Apple Brandy Bread Pudding

Recipe adapted from Food & Wine Magazine

Ingredients

  • 1 pound brioche, cut into 1-inch pieces without the crust
  • 4 tablespoons unsalted butter
  • 2 Granny Smith apples—peeled, cored and cut into 1/2-inch pieces
  • 3/4 cup sugar
  • 1/2 teaspoon cinnamon
  • 1/4 cup Calvados or other brandy (I used Calvados)
  • 4 large eggs, beaten
  • 3 cups milk
  • 1 vanilla bean, split and seeds scraped
  • 1/2 cup raisins, soaked in brandy
  • Whipped cream or crème fraîche, for serving

Directions

  1. Preheat the oven to 350°.
  2. If you did not leave the bread to dry out overnight, spread the brioche on a large rimmed baking sheet and toast for about 15 minutes, stirring once or twice, until lightly golden and dry. If you did, you can skip this step.
  3. Meanwhile, in a large skillet, melt the butter; reserve 2 tablespoons of the melted butter in a small bowl. Add the apples and 1/4 cup of the sugar to the skillet and cook over moderate heat, stirring occasionally, until the apples are golden and softened, about 15 minutes. Stir in the cinnamon. Remove from the heat and add the Calvados. Return the skillet to the heat and cook until the sauce is syrupy, about 1 minute. Apple Brandy Bread Pudding
  4. In a large bowl, whisk the eggs with the milk and the remaining 3/4 cup of sugar. Scrape the vanilla seeds into the custard (save the vanilla bean for another use). Add the brioche, raisins, and apples and toss until evenly coated. Let stand for 5 minutes to allow the brioche to absorb the custard.
  5. Brush an 8-by-8-inch baking dish with 1 tablespoon of the reserved melted butter. Add the bread pudding and drizzle the remaining 1 tablespoon of melted butter on top. Bake for about 50 minutes, until the custard is set and the top is golden. Let the bread pudding cool slightly, then serve with whipped cream or crème fraîche

 

Rosé Sangria

Some of my favorite summer foods are fruits – and the sweet and juicy berries and peaches that I’ve been finding in Virginia are almost enough to make me not miss Indian mangoes. But a few weeks ago, I finally gave in and decided to buy some mangoes, knowing full well that it would not measure up to the mangoes I was used to. And while that was true, it did help me fulfill my craving, and I barely missed their usual lack of juiciness when mixed in with some sangria. And speaking of favorites, sangria is one of my favorite summer drinks – it’s not only delicious, but also incredibly easy to throw together. When making sangria, do not bother using fancy wine – any mediocre bottle of wine will do. The only trick is to let the fruits rest in the wine for at least a few hours so that the wine can acquire some of the sweetness and acidity from the fruits. I use a combination of blackberries, raspberries and mangoes in this recipe, but feel free to substitute peaches, blueberries and nectarines.

For this sangria, I decided to go with some rosé wine. I am usually not a huge fan of rosé – they can sometimes be a little too dry for me and I usually prefer sweeter and floral whites. But lately, in tasting several wines for our wedding, I’m hooked to the 2014 Norton Rosé from Keswick Vineyards and so I feel underwhelmed by most other rosés. And fortunately, we always have the option to make sangria with underwhelming wines!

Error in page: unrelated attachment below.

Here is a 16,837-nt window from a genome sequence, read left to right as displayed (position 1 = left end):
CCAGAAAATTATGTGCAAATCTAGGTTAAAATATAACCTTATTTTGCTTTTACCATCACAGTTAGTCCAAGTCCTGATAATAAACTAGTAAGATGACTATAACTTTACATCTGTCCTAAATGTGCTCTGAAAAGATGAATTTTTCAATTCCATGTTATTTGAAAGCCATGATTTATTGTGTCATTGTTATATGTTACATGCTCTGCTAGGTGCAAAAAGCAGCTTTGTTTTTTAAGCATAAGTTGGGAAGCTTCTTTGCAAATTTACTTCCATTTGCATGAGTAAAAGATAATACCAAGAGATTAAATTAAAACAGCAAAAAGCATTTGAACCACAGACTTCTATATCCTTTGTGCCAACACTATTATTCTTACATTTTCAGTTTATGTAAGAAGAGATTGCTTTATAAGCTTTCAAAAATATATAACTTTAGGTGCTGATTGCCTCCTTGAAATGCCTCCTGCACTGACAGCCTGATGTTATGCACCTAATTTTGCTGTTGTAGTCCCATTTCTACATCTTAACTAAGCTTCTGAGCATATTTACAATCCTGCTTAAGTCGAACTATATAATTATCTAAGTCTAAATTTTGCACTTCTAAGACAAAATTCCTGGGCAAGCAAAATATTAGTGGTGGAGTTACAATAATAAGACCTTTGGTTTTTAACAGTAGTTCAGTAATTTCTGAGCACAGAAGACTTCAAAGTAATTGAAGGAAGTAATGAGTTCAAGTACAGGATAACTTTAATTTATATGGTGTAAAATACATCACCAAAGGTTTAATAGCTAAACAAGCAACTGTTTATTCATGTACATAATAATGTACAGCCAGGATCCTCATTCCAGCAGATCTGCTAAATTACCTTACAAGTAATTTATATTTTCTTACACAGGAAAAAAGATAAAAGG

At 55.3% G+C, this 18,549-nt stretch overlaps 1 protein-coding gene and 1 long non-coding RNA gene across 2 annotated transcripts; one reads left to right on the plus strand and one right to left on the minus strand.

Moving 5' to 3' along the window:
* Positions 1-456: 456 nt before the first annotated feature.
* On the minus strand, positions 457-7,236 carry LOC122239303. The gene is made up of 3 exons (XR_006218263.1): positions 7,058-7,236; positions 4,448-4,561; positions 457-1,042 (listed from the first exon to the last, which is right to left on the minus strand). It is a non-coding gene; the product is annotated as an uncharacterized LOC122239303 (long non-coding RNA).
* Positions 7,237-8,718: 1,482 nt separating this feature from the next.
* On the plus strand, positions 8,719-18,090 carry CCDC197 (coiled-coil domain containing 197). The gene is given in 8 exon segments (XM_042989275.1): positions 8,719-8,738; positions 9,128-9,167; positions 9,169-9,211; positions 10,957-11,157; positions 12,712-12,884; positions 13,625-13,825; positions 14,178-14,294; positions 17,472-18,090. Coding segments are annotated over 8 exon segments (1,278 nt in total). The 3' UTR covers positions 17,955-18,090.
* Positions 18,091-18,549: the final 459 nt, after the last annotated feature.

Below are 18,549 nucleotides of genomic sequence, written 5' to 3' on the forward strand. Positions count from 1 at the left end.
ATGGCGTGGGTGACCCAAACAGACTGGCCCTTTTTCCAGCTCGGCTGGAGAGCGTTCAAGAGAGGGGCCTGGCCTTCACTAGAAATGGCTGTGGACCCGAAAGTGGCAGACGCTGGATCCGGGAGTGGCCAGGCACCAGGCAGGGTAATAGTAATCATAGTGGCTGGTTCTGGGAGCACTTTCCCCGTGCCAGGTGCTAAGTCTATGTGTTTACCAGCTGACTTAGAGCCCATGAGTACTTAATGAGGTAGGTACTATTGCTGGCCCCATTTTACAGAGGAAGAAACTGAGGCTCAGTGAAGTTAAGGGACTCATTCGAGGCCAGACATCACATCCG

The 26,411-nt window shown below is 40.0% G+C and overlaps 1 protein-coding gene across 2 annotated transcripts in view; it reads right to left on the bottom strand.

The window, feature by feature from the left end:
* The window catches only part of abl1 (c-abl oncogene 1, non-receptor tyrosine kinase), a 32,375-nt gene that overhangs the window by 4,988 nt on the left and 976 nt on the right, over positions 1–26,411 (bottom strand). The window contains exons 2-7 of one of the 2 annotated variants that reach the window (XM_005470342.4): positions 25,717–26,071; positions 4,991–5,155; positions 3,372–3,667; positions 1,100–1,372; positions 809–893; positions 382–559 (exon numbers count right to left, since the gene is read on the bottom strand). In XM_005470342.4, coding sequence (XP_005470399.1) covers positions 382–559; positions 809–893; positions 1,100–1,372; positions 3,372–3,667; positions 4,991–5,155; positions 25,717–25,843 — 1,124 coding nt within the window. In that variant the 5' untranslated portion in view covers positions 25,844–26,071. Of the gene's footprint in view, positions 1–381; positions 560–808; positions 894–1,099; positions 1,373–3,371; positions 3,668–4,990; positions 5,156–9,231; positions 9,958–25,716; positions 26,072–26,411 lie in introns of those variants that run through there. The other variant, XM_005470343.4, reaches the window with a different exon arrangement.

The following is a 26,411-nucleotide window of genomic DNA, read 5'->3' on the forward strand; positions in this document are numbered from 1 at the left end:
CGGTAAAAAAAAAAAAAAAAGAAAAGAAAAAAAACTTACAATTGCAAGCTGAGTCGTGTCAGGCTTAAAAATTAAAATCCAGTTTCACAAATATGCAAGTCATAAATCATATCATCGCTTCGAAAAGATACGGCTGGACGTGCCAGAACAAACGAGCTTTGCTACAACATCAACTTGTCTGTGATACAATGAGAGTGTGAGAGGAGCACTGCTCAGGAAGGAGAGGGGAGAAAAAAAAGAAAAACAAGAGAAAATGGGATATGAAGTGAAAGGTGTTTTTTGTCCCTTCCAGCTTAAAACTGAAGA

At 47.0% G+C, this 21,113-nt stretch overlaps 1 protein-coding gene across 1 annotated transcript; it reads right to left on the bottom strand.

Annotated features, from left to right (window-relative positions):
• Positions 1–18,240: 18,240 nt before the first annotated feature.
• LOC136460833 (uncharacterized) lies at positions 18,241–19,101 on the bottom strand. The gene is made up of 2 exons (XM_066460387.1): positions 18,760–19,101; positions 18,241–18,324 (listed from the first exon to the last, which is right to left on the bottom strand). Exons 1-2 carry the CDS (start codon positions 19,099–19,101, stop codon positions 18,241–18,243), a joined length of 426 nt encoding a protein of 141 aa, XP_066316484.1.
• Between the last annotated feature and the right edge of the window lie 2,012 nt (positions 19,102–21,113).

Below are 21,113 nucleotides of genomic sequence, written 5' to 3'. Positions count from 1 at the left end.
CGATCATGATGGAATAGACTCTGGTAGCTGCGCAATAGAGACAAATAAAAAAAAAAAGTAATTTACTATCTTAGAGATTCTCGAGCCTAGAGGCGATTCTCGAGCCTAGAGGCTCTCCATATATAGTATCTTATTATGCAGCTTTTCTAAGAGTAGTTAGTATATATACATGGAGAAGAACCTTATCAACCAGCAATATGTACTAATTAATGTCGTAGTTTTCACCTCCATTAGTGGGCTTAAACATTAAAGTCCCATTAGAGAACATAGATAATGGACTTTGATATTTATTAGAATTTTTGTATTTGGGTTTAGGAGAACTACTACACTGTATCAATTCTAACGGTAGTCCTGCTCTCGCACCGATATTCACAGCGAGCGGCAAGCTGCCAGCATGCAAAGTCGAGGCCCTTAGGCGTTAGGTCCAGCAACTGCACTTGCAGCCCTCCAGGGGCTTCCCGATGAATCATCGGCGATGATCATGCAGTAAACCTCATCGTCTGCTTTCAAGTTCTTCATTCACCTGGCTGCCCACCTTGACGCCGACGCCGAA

Rosé Sangria

Ingredients

  • 1 bottle (750 ml) dry rosé wine
  • 1/3 cup triple sec
  • 2 tablespoons sugar (if desired)
  • 1 cup blackberries
  • 1 cup raspberries
  • 1 large mango, diced into cubes
  • 2 tablespoons lemon juice, freshly squeezed
  • 1 and 1/2 cups seltzer water (I used peach-flavored seltzer water)

Directions

  1. Pour the Rosé into a pitcher. Stir in the triple sec and lemon juice.  Add the fruits.
  2. Chill for a few hours (preferably at least 3-4 hours). Taste, and add sugar if desired.
  3. Right before serving, add the seltzer water to the pitcher, then pour the sangria into glasses.

Chocolate Donuts with a Chocolate Glaze

The best donuts I’ve ever had are from The Spudnut Shop in Charlottesville – made with potato flour, the blueberry spudnut is my favorite flavor. Originally started as a franchise in 1940, the parent company is no longer functioning, but a few dozen shops across a few states still remain. And I have the good fortune of eating these spudnuts every Friday now and then, when they are leftover from the American Politics workshop. As I was munching on a spudnut a few weeks ago, I decided to go ahead and buy a donut pan. I am not a huge fan of frying desserts at home – we’ve made beignets in the past, and while they turned out great, I wanted something slightly (well, comparatively!) healthier and decided to bake some donuts. The chocolate donuts by themselves are not too sweet and they are great with a chocolate-glaze that I topped with some toasted almonds and sprinkles.

Chocolate Donuts with Chocolate Glaze

Recipe adapted from Cherry Tea Cakes

Ingredients

For the donuts

  • 1 1/2 cups cake flour
  • 1/2 cup dutch process cocoa
  • 3/4 cup sugar
  • 2 tsp. baking powder
  • 1 tsp. kosher salt
  • 3/4 cup buttermilk
  • 2 eggs
  • 2 tbsp butter, melted
  • 1 tsp. vanilla

For the chocolate glaze

  • 3/4 cup semisweet chocolate chips
  • 3 tablespoons butter
  • 1 tablespoon honey
  • 1/4 teaspoon vanilla extract

Directions

1. Preheat oven to 425. Spray donut pan with cooking spray.

2. In a large bowl (or stand mixer), sift together flour, cocoa, sugar, baking powder, and salt.

3. Add buttermilk. Stir. Add butter and vanilla. Stir.  Add eggs one at a time, stirring in between each egg. Beat until just combined.

4. Fill each donut mold about 2/3 full.

5. Bake for roughly seven minutes, or until a toothpick inserted comes out clean.